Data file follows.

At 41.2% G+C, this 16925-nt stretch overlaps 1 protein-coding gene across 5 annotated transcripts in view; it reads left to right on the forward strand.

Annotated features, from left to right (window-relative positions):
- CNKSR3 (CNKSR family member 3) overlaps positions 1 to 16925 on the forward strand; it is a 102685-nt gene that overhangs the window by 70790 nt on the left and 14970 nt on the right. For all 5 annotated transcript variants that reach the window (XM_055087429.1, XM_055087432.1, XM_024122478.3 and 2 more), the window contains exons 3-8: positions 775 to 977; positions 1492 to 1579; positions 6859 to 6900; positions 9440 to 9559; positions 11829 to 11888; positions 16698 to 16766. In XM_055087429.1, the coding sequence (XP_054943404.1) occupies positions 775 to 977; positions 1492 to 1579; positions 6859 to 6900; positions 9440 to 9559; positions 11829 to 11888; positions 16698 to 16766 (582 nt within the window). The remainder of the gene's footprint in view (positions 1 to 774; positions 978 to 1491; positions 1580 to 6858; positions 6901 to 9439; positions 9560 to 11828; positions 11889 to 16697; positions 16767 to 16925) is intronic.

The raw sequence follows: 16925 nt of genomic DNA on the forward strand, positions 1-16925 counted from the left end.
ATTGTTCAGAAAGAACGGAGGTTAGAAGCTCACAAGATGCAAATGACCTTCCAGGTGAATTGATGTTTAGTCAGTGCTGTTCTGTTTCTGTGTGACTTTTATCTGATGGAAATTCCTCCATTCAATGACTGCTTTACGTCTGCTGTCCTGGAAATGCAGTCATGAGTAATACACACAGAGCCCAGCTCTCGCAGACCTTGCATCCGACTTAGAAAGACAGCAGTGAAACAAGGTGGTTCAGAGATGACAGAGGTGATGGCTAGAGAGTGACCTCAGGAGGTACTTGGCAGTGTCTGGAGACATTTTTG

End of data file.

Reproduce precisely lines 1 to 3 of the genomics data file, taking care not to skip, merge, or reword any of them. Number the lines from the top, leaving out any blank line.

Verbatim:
At 41.2% G+C, this 16925-nt stretch overlaps 1 protein-coding gene across 5 annotated transcripts in view; it reads left to right on the forward strand.

Annotated features, from left to right (window-relative positions):
- CNKSR3 (CNKSR family member 3) overlaps positions 1 to 16925 on the forward strand; it is a 102685-nt gene that overhangs the window by 70790 nt on the left and 14970 nt on the right. For all 5 annotated transcript variants that reach the window (XM_055087429.1, XM_055087432.1, XM_024122478.3 and 2 more), the window contains exons 3-8: positions 775 to 977; positions 1492 to 1579; positions 6859 to 6900; positions 9440 to 9559; positions 11829 to 11888; positions 16698 to 16766. In XM_055087429.1, the coding sequence (XP_054943404.1) occupies positions 775 to 977; positions 1492 to 1579; positions 6859 to 6900; positions 9440 to 9559; positions 11829 to 11888; positions 16698 to 16766 (582 nt within the window). The remainder of the gene's footprint in view (positions 1 to 774; positions 978 to 1491; positions 1580 to 6858; positions 6901 to 9439; positions 9560 to 11828; positions 11889 to 16697; positions 16767 to 16925) is intronic.